Naked City

Pipeline problems

The city of Austin drew another line in the sand Monday in its attempt to halt, or at least slow, the work of Longhorn Pipeline, which is replacing four miles of pipe in Southwest Austin. In a nutshell, the city says Longhorn must have a permit and an approved site plan to continue the replacement work, while Longhorn argues that it takes its marching orders from the federal, not local government.

Longhorn spokesman Don Martin says the company started the permit process with the city in early 2000 as a way of demonstrating its cooperation. He said Longhorn consistently told city officials the company would begin replacement work on Dec. 1 -- with or without a city permit. Of course, no one expects the city to issue a permit for a project it opposes -- the transfer of gasoline and other fuels through a 51-year-old pipeline across South Austin. "We have been incredibly cooperative," Martin said. "We're not thumbing our nose at them."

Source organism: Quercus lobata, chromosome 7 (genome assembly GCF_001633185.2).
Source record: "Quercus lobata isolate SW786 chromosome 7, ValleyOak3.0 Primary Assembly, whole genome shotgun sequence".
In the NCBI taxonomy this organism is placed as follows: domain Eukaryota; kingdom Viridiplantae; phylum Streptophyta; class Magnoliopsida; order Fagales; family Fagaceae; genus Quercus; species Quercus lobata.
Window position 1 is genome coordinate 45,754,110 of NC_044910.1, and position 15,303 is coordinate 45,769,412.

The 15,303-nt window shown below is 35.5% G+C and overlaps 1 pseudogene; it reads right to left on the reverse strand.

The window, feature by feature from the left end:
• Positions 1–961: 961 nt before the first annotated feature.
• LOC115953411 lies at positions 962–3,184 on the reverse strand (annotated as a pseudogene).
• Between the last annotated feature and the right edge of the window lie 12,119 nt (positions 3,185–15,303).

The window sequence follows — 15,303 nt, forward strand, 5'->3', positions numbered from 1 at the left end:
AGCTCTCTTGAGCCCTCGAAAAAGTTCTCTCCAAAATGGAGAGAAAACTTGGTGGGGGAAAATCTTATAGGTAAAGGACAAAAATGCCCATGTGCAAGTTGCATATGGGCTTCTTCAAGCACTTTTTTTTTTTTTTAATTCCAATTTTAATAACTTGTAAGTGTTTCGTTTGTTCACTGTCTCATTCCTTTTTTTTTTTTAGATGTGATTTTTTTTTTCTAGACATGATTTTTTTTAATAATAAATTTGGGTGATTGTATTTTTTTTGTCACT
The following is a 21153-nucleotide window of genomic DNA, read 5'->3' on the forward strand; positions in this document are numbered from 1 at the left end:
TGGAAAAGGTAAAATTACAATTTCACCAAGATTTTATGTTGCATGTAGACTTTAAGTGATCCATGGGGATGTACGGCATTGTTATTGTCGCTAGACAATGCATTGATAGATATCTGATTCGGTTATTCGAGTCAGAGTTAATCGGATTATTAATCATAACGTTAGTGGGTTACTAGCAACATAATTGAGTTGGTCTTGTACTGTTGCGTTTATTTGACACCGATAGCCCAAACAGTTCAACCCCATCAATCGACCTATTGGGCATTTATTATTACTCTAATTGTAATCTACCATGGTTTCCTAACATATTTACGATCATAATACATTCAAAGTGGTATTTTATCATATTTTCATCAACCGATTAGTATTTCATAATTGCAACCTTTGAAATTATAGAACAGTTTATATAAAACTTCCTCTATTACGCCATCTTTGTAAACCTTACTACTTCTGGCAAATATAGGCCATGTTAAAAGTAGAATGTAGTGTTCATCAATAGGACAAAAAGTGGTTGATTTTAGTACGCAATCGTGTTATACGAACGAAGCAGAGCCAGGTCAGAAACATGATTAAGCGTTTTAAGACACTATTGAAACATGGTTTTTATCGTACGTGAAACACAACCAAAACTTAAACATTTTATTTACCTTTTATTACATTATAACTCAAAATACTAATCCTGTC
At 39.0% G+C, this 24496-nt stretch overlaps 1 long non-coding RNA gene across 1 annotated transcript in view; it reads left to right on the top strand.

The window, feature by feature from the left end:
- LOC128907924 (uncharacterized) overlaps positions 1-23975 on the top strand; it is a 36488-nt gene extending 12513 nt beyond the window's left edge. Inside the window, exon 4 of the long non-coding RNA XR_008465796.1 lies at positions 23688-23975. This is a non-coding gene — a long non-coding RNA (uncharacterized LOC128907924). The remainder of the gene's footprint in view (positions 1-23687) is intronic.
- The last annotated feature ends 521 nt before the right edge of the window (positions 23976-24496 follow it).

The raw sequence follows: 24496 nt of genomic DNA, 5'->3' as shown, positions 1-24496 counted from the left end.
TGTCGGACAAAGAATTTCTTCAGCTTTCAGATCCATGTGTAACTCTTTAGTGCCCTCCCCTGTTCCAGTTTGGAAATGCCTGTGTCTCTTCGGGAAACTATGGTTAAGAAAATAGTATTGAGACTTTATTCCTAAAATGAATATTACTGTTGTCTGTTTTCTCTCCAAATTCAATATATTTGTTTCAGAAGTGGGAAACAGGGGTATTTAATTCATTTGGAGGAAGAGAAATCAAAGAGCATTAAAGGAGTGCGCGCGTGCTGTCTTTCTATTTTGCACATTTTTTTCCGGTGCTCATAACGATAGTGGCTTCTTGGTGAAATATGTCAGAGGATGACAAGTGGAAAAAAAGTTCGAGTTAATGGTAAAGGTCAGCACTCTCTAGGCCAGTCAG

The city filed a slew of Class C misdemeanor charges against Longhorn on Monday, and the two parties are scheduled to appear in Municipal Court on March 6. However, Longhorn filed papers in federal court on Monday to have this issued moved from the local court to the federal level. Meanwhile, Southwest Austin residents did not exactly have a quiet holiday season as Longhorn work progressed in their neighborhood. "We've been watching them move large machinery around back there," said Jodi Eckberg. "Everyone would prefer it wouldn't happen, but a lot of people have already resigned themselves to the fact that it will happen."

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